Prague is the capital and largest city in the Czech Republic and the 14th largest city in the European Union. It lies slightly north of the centre of Bohemia on the Vltava River, but as an independent region it is not part of it. It is the seat of a large part of state institutions and the President of the Republic.
According to legend, Prague was founded in the 8th century by princess and oracle Libuch and her husband Přemysl. Legend has it that Libuše went out on a rocky cliff high above the Vltava River and prophesied: “I see a great city whose glory the stars will touch.” She did not drive to build a castle on the spot and called the city Prague.
After the proclamation of Prague by the city in 1257, the original Old Town was added to the sub-castle, called The Little Party. In 1348, due to the narrow extension of the walls, King Charles IV had the third district – Nové Město – established. However, it was not until the reign of Joseph II in 1748 that the parts were officially combined into one unit of the Royal Capital City of Prague.
Josefov, Vyšehrad and Holešovice were gradually connected. Libeň joined in 1901. After the proclamation of Prague as the capital of Czechoslovakia, in 1922, the previously independent cities of Royal Vinohrady, Nusle, Košíra and several municipalities were also annexed. In 1960, 1968, 1970 and 1974, more than 60 municipalities were connected to Prague. It now includes, among other things, the 22 previously separate cities:
Prague is the sixth most visited city in Europe, mainly due to a number of preserved monuments from different periods. The Prague Conservation Area includes the places in the center with the largest concentration of monuments, with an area of 8.66 km2. On the territory of the city there are 37 national cultural monuments.
On May 21, 1830, Lánská koněspřežka started operating in Prague. The railway was operated by an association of Prague towns and next door from bruska station (the place of today’s railway stop Prague – Dejvice) to kladno – Vejhybka station. In the same year there was an extension from Kladno via Stochov to Lány and in 1833 to the fields of Pina. At that time, however, public transport was not yet very successful, and due to heavy losses, traffic was stopped in 1834 and the railway began to fall into use. Two years later it was bought by a private owner and partially renovated.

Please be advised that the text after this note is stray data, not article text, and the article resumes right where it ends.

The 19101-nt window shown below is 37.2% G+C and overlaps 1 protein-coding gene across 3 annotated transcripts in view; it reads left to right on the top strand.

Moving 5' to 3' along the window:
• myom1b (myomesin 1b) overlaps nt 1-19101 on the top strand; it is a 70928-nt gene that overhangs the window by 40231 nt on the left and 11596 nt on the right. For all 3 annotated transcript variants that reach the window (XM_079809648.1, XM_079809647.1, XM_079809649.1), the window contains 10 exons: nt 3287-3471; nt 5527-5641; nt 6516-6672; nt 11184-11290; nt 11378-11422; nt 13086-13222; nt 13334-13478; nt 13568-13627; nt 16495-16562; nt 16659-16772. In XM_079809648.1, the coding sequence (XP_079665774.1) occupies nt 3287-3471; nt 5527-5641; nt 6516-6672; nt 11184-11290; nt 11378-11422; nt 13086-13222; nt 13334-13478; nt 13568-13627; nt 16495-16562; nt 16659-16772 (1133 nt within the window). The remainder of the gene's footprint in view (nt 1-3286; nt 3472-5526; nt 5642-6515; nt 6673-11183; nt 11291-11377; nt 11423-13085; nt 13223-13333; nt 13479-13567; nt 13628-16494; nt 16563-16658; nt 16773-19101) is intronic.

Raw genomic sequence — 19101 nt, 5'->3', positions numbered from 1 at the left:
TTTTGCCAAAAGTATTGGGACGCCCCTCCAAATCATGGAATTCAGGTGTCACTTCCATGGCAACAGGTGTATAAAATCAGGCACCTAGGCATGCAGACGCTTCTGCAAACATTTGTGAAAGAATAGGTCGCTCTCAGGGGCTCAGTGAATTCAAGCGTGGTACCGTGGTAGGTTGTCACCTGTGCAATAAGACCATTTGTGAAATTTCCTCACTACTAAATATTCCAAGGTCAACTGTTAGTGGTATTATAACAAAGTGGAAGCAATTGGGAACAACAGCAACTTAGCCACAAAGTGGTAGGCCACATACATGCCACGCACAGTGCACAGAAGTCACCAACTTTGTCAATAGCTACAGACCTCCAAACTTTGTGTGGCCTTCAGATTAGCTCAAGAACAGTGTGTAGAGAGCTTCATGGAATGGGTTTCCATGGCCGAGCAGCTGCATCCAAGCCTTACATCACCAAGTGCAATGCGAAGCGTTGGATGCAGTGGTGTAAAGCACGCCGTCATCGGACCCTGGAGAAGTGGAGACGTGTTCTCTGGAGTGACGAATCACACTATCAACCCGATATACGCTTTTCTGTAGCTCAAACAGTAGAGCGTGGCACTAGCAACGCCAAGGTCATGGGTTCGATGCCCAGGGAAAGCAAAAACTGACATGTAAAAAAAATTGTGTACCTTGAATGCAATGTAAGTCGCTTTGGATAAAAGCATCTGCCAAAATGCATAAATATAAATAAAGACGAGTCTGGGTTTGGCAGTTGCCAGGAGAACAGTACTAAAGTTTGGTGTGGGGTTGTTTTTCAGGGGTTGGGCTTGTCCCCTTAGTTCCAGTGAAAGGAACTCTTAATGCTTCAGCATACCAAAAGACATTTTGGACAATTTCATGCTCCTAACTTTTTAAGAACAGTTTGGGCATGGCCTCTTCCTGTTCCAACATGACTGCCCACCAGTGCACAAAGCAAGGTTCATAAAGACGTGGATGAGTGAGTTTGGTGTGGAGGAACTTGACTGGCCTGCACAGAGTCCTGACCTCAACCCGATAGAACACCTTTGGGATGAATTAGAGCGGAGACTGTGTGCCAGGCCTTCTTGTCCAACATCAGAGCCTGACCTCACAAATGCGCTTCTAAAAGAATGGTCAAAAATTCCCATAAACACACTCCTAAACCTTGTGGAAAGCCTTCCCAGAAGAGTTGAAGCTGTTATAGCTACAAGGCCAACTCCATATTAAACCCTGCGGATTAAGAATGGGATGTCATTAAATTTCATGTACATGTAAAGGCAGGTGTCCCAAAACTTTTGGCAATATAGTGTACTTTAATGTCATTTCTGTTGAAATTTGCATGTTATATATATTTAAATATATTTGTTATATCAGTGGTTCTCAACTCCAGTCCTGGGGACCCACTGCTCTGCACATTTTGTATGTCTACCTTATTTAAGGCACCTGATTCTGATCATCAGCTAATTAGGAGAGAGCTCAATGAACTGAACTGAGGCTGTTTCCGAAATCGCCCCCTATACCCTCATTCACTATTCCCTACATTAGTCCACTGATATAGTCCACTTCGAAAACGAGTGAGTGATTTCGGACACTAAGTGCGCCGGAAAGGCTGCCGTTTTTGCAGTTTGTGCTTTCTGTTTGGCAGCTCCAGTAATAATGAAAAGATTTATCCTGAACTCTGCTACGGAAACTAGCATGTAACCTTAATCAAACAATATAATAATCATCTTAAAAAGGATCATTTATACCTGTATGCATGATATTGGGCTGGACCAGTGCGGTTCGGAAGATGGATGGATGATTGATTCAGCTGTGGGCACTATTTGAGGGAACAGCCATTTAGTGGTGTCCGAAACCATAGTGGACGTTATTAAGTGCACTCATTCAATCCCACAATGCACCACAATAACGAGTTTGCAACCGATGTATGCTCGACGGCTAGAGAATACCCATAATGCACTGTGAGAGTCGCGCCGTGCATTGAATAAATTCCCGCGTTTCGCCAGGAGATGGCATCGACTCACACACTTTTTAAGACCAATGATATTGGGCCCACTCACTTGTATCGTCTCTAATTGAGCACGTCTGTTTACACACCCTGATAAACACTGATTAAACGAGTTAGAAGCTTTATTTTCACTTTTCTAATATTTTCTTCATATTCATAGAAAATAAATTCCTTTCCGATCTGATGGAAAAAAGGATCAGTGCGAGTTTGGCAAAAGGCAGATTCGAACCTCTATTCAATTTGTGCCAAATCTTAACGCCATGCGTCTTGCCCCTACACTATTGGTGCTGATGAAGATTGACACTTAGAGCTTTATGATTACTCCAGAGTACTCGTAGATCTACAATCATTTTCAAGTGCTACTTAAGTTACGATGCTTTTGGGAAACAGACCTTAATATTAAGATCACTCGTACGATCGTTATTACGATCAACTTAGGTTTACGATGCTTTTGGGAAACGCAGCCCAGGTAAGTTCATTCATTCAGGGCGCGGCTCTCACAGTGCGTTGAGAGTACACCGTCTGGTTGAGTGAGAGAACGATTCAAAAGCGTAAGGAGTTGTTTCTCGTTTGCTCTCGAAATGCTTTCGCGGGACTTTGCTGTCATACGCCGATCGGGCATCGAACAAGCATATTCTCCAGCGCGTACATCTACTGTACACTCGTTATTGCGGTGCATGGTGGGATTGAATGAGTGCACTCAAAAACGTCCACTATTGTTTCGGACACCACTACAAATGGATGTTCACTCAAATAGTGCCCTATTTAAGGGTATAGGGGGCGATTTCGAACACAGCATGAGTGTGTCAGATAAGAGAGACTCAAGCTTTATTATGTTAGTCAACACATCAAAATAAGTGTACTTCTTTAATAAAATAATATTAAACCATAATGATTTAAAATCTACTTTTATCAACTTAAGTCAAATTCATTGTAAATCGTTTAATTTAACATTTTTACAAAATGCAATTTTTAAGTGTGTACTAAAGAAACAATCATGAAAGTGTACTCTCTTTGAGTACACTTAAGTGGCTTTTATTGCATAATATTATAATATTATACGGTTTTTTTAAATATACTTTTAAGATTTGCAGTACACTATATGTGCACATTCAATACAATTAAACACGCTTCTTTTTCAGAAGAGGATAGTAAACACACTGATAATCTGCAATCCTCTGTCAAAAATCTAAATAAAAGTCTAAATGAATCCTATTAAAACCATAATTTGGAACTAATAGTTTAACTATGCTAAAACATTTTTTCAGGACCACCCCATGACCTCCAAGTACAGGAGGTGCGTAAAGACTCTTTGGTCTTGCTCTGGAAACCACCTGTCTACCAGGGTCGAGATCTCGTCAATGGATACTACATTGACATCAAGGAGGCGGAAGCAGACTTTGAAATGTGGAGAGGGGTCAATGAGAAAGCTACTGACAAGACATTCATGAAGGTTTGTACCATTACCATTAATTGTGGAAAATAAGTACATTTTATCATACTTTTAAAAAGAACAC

The steam railway in Prague was put into operation in August 1845 as part of the railway from Prague to Olomouc, and six years later the operation on the line from Prague to Decin began. In 1863, the classic gauge and steam operation were also rebuilt. At the same time, it was extended in Prague via a tunnel in Stromovka to bubny station, for connection with the rest of the network.
In 1871, the railway station of Emperor Franz Joseph (now the Main Railway Station) was put into operation on the occasion of the make the line in the direction of Benešov, Tábor and Vienna more open. A year later, a new line from Turnov and Kralup nad Vltavou was completed in the same area, but it was not until 1909 that the station merged.
Today, Prague is the natural main transport hub of Czech rail transport. Regional integrated passenger transport is being shaped into the suburban system of Esko. Today, this system consists of a total of 52 lines, of which fifteen go to Prague:
- S1: Prague, Masaryk Station – Prague, Klánovice – Cesky Brod – Kolín
- S2: Prague, Masaryk Station – Prague, Horní Počernice – Lysá nad Labem – Kolín
- S22: Prague, Masaryk Station – Prague, Horní Počernice – Lysá nad Labem – Milovice
- S3: Prague, Masaryk Station – Prague, Čakovice – Mladá Boleslav, city
- S34: Prague, Masaryk Station – Prague, Čakovice
- S4: Prague, Masaryk Station – Prague, Holešovice – Prague, Sedlec – Roztoky – Hněvice
- S49: Prague, Hostivař – Prague, Holešovice – Prague, Sedlec – Roztoky
- S5: Prague, Masaryk Station – Prague, Ruzyně – Hostivice – Kladno
- S54: Prague, Masaryk Station – Prague, Ruzyně – Hostivice – Slaný
- S6: Prague, Smíchov – Prague, Řeporyje – Rudna – Beroun
- S65: Prague, Central Station – Prague, Smíchov sev. N. – Prague, Zličín – Hostivice – Rudna
- S7: Prague, Main Railway Station – Prague, Smíchov – Prague, Radotín – Beroun
- S8: Prague, Main Railway Station – Prague, Zbraslav – Skochovice – Čerčany
- S88: Prague, Main Railway Station – Prague, Zbraslav – Skochovice – Dobříš
- S9: (Lysá nad Labem – Prague, Horní Počernice -) Prague, Main Railway Station – Prague, Kolovraty – Benešov
In 1856, the first cabs appeared in Prague. These were light, open and defeated rental cars for two to four passengers, drawn by horses. Demonstrably in 1879, four-seater cabs were referred to as fiacre. After 1900, petrol-powered cabs were still rarely discovered.